Spring has sprung into full gear, leaving much of winter’s wake in its path. Sunny days, warm temperatures and the smell of cottonwood buds and violets waft through the air. But before we spring too fast into this busy season, let’s take a moment to reflect on the fabulous winter we had.
First off, if you can’t remember that far back, we had a very early snow in October that almost sabotaged Halloween. The pandemic did that instead whilst the early flakes melted away. But by Nov. 11, winter was here to stay. This was great news for Methow Trails, which saw its longest season ever and for the Loup Loup Ski Bowl, which enjoyed a 60-day season, the likes of which can’t be recalled spare the true old-timers. Similarly, the Winthrop Rink saw record numbers in both visitors and locals. Due to the pandemic and despite it, people were eager to recreate. And they did so in record numbers.
Mary McFaul from the Loup Loup Ski School reflected, “it was a season like no other … we didn’t know what to expect with the restrictions and no lodge, but people came. They kept coming, and they didn’t stop coming.” Of course, good snow fall has a lot to do with the epic turn out at the Loup.
As a lifelong downhill skier, my preference for the sport ebbs and flows with the conditions. Quite frankly, I have come to be picky. Here in the valley, there are so many alternatives in the winter to be outside, a bad day on the slopes just isn’t worth it. The beauty of being a pass holder and living in Twisp too is that if the skiing is lousy, you’re only 20 minutes from home.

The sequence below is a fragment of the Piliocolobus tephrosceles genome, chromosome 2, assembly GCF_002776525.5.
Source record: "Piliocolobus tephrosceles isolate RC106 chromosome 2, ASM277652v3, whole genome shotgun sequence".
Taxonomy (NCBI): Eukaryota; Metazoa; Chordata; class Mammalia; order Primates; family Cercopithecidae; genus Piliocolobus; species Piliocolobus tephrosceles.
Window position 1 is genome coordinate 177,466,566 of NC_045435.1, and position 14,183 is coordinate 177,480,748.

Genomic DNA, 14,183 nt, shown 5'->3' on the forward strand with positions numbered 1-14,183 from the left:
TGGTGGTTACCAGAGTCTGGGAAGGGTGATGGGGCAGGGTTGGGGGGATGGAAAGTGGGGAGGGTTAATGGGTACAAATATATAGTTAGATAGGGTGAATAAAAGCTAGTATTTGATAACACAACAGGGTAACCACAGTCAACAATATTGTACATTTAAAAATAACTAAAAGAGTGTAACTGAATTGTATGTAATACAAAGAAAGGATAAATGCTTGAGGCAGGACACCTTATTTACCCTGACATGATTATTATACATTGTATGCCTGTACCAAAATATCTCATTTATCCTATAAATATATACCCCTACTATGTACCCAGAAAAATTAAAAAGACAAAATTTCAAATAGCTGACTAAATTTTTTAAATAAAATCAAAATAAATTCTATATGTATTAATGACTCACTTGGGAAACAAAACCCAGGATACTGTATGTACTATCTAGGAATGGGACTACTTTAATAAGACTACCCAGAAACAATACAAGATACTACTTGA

The Methow offers so many great options in the winter, when the conditions aren’t optimal, I prefer to hit the Nordic ski trails, go off-piste in the side country, up into the backcountry, or winter hike. This year, I had only one bad ski day at the Loup, skied two runs and called it a day. Otherwise, I got my money’s worth, averaging two days per week at the mountain. Season passes are on sale now for next year!
After six years of ski patrol, I hung up my cross this past season and, boy, did I miss some action on the mountain. Due to the sheer number of more skiers on the hill, there were more accidents. New to the slopes this year were belligerent guests who were asked to leave the premises because of non-compliance with mask mandates or vulgar behavior, putting management and ski patrol into the uncomfortable and difficult position of enforcement — not a fun task for anyone. Let’s hope tempers and attitudes shift next year as the COVID climate recedes.
This transitional time brings a little something for everyone. For mountaineering types, some of the best spring skiing is yet to be had in the high country. For golfers, the greens are getting ready. River runners are mounting their rafts and kayaks as the waters rise, and runners on the newly freed trails. There’s still snow in the mountains and despite the daffodils, chances are we’ll still see another dusting in the valley just to give us something to talk about.